Many films that I have seen from the Forties and Fifties share a fairly optimistic view of the world. That said, occasionally you come across a film like Alexander Mackendrick’s Sweet Smell of Success, Elia Kazan’s A Face In A Crowd, or Billy Wilder’s Ace in the Hole. These films are about scoundrels and the people that they use up. They take on issues like the power of corruption and how the media can recklessly wield power over the helpless.
Hard-nosed big-city reporter Chuck Tatum arrives in Albuquerque on a broken down car towed by a truck. Arriving at the small newspaper he finds his way into a job by offering to save them two hundred dollars a week. How? He cut his two hundred and fifty dollar fee per week by two hundred bucks. His ambition is to make the paper notorious with a big story so that he can find his way back to the big cities he loved so much. Unfortunately for Tatum, after a year he is still employed in Albuquerque. When his boss sends him to cover a rattlesnake hunt in a small town named Escondido, Tatum and his young photographer associate, Herbie, stumble upon a story. A man named Leo has been trapped in a cave-in in a Native American cliff dwelling. When Tatum talks to Leo he catches on to a superstition that Leo was trapped because he was trying to take ancient pottery from the dwelling and the spirits of the Native Americans caused the cave-in. Sensing this could be a big story, Tatum begins to position himself to be the sole reporter on the scene, playing the sheriff, the contractor, and everybody else he comes in contact with towards his benefit. Meanwhile, Leo’s wife decides to forego leaving her husband in order to make as much money as possible off the media circus as visitors flock to the scene.
Ace in the Hole is a dark film. Kirk Douglas plays Tatum about unlikable as possible. Tatum is the type of opportunistic jerk that typically is left out of movies except for as a villain. Billy Wilder brilliantly makes the film about much more than the one villain by having Tatum appeal to the interests of the sheriff and others who also benefit from his reporting. As the film barrels toward tragedy, it is also darkly comedic as the spectators enjoy a literal carnival as Leo suffers near them in the cave. The juxtaposition is strangely funny while deadly serious.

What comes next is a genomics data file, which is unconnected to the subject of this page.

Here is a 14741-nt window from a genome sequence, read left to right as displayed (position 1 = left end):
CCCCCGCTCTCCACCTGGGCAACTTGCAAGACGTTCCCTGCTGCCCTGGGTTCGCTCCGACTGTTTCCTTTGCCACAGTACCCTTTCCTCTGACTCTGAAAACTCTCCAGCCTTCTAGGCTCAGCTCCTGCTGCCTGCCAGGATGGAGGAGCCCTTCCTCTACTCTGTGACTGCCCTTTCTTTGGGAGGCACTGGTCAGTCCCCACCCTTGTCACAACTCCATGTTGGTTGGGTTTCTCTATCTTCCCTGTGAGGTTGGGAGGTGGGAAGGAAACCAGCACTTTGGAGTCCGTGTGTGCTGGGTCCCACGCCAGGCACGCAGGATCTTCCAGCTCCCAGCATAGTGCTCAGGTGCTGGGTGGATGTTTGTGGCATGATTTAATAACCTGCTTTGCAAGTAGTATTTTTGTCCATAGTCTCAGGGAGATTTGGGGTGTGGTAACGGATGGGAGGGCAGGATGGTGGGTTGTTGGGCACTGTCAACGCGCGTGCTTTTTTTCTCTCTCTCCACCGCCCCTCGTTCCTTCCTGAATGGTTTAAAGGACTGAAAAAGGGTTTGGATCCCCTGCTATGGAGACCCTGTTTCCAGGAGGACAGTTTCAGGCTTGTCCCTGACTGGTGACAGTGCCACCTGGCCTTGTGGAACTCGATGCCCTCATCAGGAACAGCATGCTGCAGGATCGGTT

Billy Wilder was an incredibly talented writer and director. The acting by Kirk Douglas is on par with some of his better work, while falling just short of my favorite of his performances in Paths of Glory. This film has aged beautifully with all of its themes still resonating today. Things change, but they also stay the same.
Video: How’s it look?
Criterion have provided a brand new transfer from a well done 2K scan of the original print. This will not look quite as sharp as some of their newer prints they have been doing off of 4K masters, but the film looks great on Blu-Ray. One of the interesting aspects of the film is that it is a really dark tale that takes place almost exclusively in the sunlight of the New Mexican town. Clarity is solid and overall this is another good effort by Criterion.
Audio: How’s it sound?
Similar to the video, this English mono track is very high quality. There is nothing bad to report whatsoever in this department although dynamic range is limited as you would expect. Dialogue is incredibly clear and crisp and the score by Hugo Freidhofer fits the film like a glove. Fans of the film should be pleased.
Supplements: What are the extras?
Portrait of a “60% Perfect Man”: Billy Wilder – in this documentary film from 1980, directed by Annie Tresgot, Billy Wilder discusses everything from growing up in Austria prior to Hitler’s rise, to learning English and his career as a writer, to his amazing directorial career. The American director was interviewed by French critic Michel Ciment. This documentary was top-notch and fascinating. It also includes some great interviews with frequent collaborators Jack Lemmon and Walter Matthau. In English, not subtitled. (59 min, 1080p).
Billy Wilder at the American Film Institute – an archival interview with Billy Wilder at the American Film Institute in 1986. Similar to the documentary, Wilder discusses his career and life. This feature is absolutely fantastic. These two features gave me so much more admiration for the man. In English, not subtitled. (24 min, 1080i).
Kirk Douglas – in this archival interview from 1984, Kirk Douglas discusses his thoughts on acting and how much he respects Billy Wilder. (15 min, 1080i).
Walter Newman – a short but interesting interview with the co-writer of the film. In English, not subtitled. (11 min, 1080p).
Spike Lee Afterword – in this short but sweet video piece, director Spike Lee discusses his admiration for the film and how he used some of the shots in his own films. (6 min, 1080i).
Trailer – original theatrical trailer for Ace in the Hole. In English, not subtitled. (3 min, 1080p).
Booklet – illustrated booklet featuring essays by filmmaker Guy Maddin and critic Molly Haskell.
Audio Commentary – film scholar Neil Sinyard, coauthor of Journey Down Sunset Boulevard: The Films of Billy Wilder, discusses the film and Billy Wilder’s career. This is an extremely informative track and it initially appeared on Criterion’s DVD release of Ace in the Hole in 2007.
The Bottom Line
Ace in the Hole is a fantastic film and a good example of a film I would have never seen without Criterion’s attention to it. It fits in well with films like A Face In The Crowd and Sweet Smell of Success. Over time it has aged gracefully and will leave a solid impression today. Criterion have provided some of the best special features I have seen in the collection thus far. The technical aspects are also top notch. I highly recommend adding this film to your collection. It is one of the better offerings that Criterion have released.